Cytometric Bead Assay (CBA) and ELISA
For analysis of cytokine production, 1×107/ ml cells isolated from regional lymph node were cultured with MOG35–55 peptide at concentration 40 µM for 72 hours. Supernatant was removed and incubated with IL-6, IL-17 and GM-CSF mouse cytokine capture beads (Mouse flex sets; BD Biosciences) for 2 hours at room temperature. Data were acquired using the FACSCalibur (BD Biosciences) and analyzed with CellQuest software (BD Biosciences). Concentrations of TNF-α and IFN-γ in supernatants were measured by enzyme-linked immunosorbent assay using ELISA kits (R&D Systems) according to manufacturer’s instructions.
Dendritic cells were isolated from spleen of BALB/c WT and ST2−/− BALB/c mice 10 days after immunization, using Dynabeads Mouse DC Enrichment Kit (Invitrogen) according to manufacturer’s instructions and stimulated with Pam3CysSerLys4 (1 µg/ml) for 24 hours. Levels of IL-6, IL-23 and IL-10 in supernatants were obtained using ELISA kits (R&D Systems).
Fourteen days after immunization mononuclear cells were isolated from spinal cords and brains and counted (A). Pooled mononuclear cells isolated from brains and spinal cords (three per group, four samples in group, 12 mice per group) were used for flow cytometric analysis of percentages (B) and total cell numbers (C) of CD4+, CD8+, CD11c+, and F4/80+ cells. Absolute numbers were calculated as the product of the average number of CNS mononuclear cells harvested per mouse pooled from brains and spinal cords. The data are from representative experiment (mean+SD *P<0.05 and #P<0.005). Statistical significance was tested by Student’s t-test.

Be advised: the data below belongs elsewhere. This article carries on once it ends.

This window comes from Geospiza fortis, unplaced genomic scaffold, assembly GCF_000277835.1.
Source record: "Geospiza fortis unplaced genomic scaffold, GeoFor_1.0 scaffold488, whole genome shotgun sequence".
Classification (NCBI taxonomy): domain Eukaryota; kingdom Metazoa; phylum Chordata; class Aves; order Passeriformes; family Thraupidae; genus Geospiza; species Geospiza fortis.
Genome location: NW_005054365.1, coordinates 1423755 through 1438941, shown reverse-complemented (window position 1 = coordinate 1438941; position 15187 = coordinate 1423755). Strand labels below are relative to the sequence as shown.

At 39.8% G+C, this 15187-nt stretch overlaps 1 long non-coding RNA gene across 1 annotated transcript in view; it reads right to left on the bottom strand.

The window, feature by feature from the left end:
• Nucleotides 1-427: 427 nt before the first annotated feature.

MTT Assay for T cell Proliferation
For in vitro proliferation of CD4+ cells, draining lymph nodes were collected from ST2−/− BALB/c and BALB/c WT mice 8 days after immunization and CD4+ T cells were purified with Dynal Mouse CD4 Cell Negative Isolation Kit (Invitrogen), while dendritic cells were isolated from spleens of these mice using Dynabeads Mouse DC Enrichment Kit (Invitrogen). CD4+ cells (2×105) were cocultured in a 96-well plate with splenic dendritic cells (4×103) in complete RPMI 1640 medium only, or with MOG35–55 (10 µg/ml) for 72 hours. The CD4+ cells without dendritic cells that received complete RPMI-1640 medium with MOG35–55 (10 µg/ml) were regarded as the control group. After 72 hours incubation at 37°C in a 5% humidified CO2 atmosphere, 15 µL of 3–2 (4, 5-dimethylthiazol-2-yl) 2, 5-diphenyltetrazolium bromide (MTT) (5 mg/mL) (Sigma-Aldrich, Germany) was added to each well and cultured for another 4 hours. Crystals were dissolved with 150 µL dimethyl sulfoxide and 20 µL glycine buffer after pelleting and removing media. The plates were shaken for 10 minutes, and then the absorbance was quantified at a wavelength of 595 nm using a microplate reader (Zenyth 3100 Multi-Mode-Detektor, Anthos, Austria). The results were expressed as a percentage of proliferation (S) (S = (optical density with dendritic cells – optical density of dendritic cells only)/(optical density without dendritic cells) x 100 of each animal.